*AND THEN...: All a race driver wants to do is go fast. That's what he does, after all... what else IS there to racing, when it comes right down to it? So imagine what was going through Lewis Hamilton's head on Lap 44. He's in third, having passed Ferrari's Felipe Massa to get there, but he has Mark Webber coming up behind him fast, and Seb Vettel is merely a couple of seconds ahead. Of course he's going to want to run like the wind, right? Then came the call from the pit wall: "Lewis, we need to conserve fuel if we're going to finish the race." It appears that McLaren, gambling on a slower, less fuel-intensive wet race, didn't put enough gas into his car for the surprisingly quick-paced (mostly) dry race they got. Two laps later, Webber cruised by the drastically slower Hamilton, kicking the 2008 Champion off the podium. By Lap 49, another threat emerges: Felipe Massa's Ferrari has gained over seven seconds in three laps and appears to be drooling at the opportunity in front of him.
*THIS IS THE END: Much to everybody's surprise and delight, Hamilton might not have been the only one with fuel problems. Mark Webber was making up time in huge gulps on Seb Vettel, maybe for the same reason the McLaren had slowed, or perhaps because the German's tires had gone off. Whichever reason it was, on Laps 50 and 51, the two teammates begin to go at it hammer and tongs. Only a slightly dangerous blocking maneuver kept the Aussie behind Vettel. Back at the Red Bull pit wall, team principal Christian Horner has a heart attack and dies. Recovering quickly, he immediately says enough of that. The forceful radio call goes out on the final lap: "Mark, maintain the gap." It turned out that Webber had been ignoring similar calls for a few laps to have a go at his teammate, but that final, failed, attempt brought the team's foot down... and with the rules against team orders being removed this season, nothing will happen to the team. Of course, this is the team that last year got quite holier-than-thou when Ferrari told Felipe Massa that "(HWMNBN) is faster than you." "We would never issue team orders under any circumstances," I believe was the gist of Horner's quote back then. Yeah, about that...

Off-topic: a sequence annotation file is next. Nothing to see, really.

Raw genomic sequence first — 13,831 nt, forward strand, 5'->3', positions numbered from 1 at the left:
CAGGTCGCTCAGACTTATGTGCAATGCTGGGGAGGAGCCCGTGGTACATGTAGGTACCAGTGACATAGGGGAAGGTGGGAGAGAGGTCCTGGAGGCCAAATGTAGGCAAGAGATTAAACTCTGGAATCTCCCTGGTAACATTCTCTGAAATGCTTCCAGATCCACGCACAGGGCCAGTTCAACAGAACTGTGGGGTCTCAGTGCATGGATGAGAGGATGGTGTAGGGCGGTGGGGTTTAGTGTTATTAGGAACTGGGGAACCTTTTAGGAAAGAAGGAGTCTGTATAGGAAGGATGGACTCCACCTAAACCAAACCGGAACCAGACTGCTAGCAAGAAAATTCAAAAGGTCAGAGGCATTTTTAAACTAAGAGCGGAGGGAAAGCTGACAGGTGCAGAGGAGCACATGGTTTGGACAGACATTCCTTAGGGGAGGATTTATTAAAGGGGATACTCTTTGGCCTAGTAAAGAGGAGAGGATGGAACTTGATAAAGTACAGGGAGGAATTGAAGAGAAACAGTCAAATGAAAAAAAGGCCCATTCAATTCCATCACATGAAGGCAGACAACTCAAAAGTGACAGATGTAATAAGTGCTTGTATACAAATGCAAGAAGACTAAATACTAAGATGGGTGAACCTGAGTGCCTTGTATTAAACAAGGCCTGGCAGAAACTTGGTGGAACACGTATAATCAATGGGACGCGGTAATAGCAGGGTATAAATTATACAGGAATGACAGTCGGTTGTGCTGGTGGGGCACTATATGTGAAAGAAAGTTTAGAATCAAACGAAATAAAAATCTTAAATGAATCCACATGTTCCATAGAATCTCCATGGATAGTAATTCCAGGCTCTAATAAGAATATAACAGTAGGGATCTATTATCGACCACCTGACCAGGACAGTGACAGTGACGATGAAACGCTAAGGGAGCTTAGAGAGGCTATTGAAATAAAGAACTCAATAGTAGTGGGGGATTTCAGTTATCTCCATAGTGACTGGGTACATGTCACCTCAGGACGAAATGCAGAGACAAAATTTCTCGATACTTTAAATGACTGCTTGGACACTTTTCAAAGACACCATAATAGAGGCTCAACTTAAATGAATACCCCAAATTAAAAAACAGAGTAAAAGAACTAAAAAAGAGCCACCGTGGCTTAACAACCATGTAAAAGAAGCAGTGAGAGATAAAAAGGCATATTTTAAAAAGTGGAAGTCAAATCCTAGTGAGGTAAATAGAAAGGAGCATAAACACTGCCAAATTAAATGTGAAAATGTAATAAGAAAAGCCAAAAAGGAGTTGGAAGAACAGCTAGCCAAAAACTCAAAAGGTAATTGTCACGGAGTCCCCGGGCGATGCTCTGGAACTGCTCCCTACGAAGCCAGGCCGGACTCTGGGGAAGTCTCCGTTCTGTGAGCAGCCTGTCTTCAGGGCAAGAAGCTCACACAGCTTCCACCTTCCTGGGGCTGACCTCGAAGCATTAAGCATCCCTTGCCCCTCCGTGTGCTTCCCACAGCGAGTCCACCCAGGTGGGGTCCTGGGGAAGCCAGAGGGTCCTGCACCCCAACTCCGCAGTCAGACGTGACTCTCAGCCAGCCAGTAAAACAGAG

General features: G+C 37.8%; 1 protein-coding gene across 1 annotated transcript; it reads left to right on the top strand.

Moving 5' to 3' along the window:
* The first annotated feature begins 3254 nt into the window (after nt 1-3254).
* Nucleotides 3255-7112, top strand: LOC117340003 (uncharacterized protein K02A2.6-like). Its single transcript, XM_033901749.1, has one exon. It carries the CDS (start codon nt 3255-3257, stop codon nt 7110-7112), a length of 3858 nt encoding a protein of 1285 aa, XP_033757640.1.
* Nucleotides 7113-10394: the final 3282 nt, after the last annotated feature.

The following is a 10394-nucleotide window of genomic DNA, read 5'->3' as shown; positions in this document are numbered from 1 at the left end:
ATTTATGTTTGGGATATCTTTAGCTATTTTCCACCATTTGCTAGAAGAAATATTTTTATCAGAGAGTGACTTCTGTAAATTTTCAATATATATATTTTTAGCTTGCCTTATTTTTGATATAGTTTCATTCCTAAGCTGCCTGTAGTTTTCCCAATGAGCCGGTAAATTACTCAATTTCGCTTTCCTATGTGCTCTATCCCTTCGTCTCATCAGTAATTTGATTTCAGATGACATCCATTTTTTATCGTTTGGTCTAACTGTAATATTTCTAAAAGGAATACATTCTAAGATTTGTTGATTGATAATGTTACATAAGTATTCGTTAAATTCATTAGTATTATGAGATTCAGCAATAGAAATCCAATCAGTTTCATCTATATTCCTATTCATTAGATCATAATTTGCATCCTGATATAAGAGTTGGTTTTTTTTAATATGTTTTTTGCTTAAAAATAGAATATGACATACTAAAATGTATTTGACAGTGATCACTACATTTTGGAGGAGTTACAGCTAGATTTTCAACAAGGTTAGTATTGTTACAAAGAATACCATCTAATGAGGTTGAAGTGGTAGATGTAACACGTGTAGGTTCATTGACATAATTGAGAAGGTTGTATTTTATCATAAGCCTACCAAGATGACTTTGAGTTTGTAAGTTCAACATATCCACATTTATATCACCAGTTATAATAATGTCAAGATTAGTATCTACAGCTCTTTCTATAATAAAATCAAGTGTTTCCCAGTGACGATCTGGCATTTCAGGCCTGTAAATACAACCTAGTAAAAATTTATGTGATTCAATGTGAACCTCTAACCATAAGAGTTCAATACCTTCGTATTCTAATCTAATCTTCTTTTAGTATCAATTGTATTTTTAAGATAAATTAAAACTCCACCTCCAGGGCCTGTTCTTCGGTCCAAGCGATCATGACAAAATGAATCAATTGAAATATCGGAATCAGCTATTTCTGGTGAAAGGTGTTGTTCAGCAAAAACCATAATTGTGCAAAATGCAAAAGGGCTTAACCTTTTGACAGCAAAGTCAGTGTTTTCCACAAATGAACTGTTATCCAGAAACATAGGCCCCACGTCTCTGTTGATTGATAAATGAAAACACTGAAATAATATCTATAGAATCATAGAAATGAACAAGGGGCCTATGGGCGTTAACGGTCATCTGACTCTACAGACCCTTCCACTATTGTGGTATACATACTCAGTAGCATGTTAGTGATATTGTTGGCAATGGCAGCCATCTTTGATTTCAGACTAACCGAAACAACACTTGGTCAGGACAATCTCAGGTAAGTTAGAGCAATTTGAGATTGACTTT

*FIN: Whatever little dramas were going on behind him bothered HWMNBN not a whit, as he sailed across the finish line some 16.5 seconds ahead of the two Red Bull drivers for his first win since the 2010 GP of Korea. His teammate however, he was locked in a tooth-and-nail fight for fourth with Hamilton. The McLaren pilot was doing an incredible job of keeping the ridiculously faster Ferrari behind him until the last sequence of turns. Then the Brazilian made his move to the outside of the Brit. The two bumped twice and Massa was forced into the run-off area outside of the final turn. A balls-out sprint ensued, with Hamilton crossing the line 0.024 seconds ahead of Massa for fourth place, bringing to an end a surprisingly eventful race.
*DRIVER OF THE RACE: HWMNBN. From hounding Webber at the start to keeping his head as people nicked places off him in the pits, the Spaniard stayed as cool as the other side of the pillow all race, and it paid off in spades with a dominating victory... but one that never really seemed all that dominate. Do it again and we here at F1U! will begin to believe it, though.